WHO: The US should learn Covid-19 lessons from Europe

WHO warned the US to be cautious and closely monitor as Covid-19 has re-emerged across Europe, including in well-controlled areas.

Dr Hans Kluge, the World Health Organization (WHO) regional director for Europe, said on November 8 that Americans “need to pay attention to the situation in Europe right now and learn from it”.

“The basic rule is that if there is a situation where there is a spike in cases, don’t wait. Put in place measures to prevent the virus from breaking out again as soon, as tightly as possible,” he emphasized.

When asked about the upcoming Thanksgiving and Christmas for Americans, he suggested that people can organize events in a safe way, reducing the number of people gathering. He particularly noted the need for vaccination and ventilation in enclosed spaces.

From November 8, the US government lifted the entry ban on visitors who had received Covid-19 vaccines from more than 30 countries, ending 20 months of travel restrictions. About 66% of the US population has received at least one dose of the Covid-19 vaccine and 57% has completed the course of vaccination.

A family reunited at Virginia's international airport on August 11 after the US reopened borders.  Photo: AFP.

A family reunited at Virginia’s international airport on August 11 after the US reopened borders. Photo: AFP.

Meanwhile, Europe saw a new wave of infections with hospital admissions doubling in the past four weeks. The WHO is sounding the alarm, expressing “grave concern” as Europe is once again besieged by the epidemic, becoming the global epicenter of the latest outbreak.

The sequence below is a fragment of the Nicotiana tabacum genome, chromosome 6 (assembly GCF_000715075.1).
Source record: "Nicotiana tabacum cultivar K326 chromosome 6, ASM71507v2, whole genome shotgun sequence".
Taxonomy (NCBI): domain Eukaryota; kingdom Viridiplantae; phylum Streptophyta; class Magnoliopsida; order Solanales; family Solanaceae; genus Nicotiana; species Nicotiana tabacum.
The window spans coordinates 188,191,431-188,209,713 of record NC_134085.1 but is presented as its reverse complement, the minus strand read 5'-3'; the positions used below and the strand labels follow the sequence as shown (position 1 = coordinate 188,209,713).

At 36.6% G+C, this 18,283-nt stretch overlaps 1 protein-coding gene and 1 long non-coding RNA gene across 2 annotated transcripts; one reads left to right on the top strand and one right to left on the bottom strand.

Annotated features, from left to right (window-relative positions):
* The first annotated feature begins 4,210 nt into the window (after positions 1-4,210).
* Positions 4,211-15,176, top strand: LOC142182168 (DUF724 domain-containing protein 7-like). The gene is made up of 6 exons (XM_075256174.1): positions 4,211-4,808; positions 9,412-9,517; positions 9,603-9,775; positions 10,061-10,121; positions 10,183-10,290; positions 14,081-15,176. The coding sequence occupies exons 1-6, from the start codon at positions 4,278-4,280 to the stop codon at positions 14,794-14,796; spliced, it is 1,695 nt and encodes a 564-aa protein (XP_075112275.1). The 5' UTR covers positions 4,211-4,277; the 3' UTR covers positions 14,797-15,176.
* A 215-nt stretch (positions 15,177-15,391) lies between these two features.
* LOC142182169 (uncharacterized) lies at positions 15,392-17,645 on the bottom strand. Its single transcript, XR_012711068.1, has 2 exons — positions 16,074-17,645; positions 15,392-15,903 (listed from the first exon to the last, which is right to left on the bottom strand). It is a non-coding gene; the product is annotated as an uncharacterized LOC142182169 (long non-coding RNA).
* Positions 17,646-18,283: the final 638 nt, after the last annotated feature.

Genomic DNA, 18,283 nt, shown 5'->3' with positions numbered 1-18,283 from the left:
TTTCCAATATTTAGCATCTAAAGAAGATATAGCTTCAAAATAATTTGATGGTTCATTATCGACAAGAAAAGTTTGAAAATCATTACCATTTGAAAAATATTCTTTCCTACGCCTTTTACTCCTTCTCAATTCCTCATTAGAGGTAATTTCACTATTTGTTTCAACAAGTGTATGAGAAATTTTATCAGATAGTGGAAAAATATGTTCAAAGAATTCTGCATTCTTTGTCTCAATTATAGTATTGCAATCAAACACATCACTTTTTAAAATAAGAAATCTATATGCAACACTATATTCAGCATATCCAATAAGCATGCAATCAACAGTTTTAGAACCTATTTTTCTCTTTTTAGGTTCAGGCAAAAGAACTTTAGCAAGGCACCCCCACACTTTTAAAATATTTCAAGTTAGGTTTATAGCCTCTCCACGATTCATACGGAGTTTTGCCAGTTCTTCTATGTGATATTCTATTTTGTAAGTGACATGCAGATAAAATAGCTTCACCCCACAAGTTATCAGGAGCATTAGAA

According to Kluge, flat vaccination rates in some parts of Europe, along with easing restrictions, have led to a fourth wave of Covid-19. Countries with high vaccination rates, such as Portugal, appear to be avoiding serious outbreaks, but some Eastern European countries are seeing increased daily death rates.

Romania, among the countries with the lowest vaccination rates in Europe, is becoming one of the countries with the highest mortality rates globally. Germany on November 8 also reported the highest infection rate since the pandemic began.

In the UK, the virus spread in schools after the government abolished the requirement to wear masks and prevent epidemics, which is believed to be the cause of the increase in infections. The outbreak is raising fears that a new blockade order may be imposed during the winter.

“Vaccines change the game. But vaccines alone are not enough,” Kluge said. “We need to maintain pressure with the virus, not give up masks, wash hands, ventilate the house, especially in schools.”

Huyen Le (Follow CBS)

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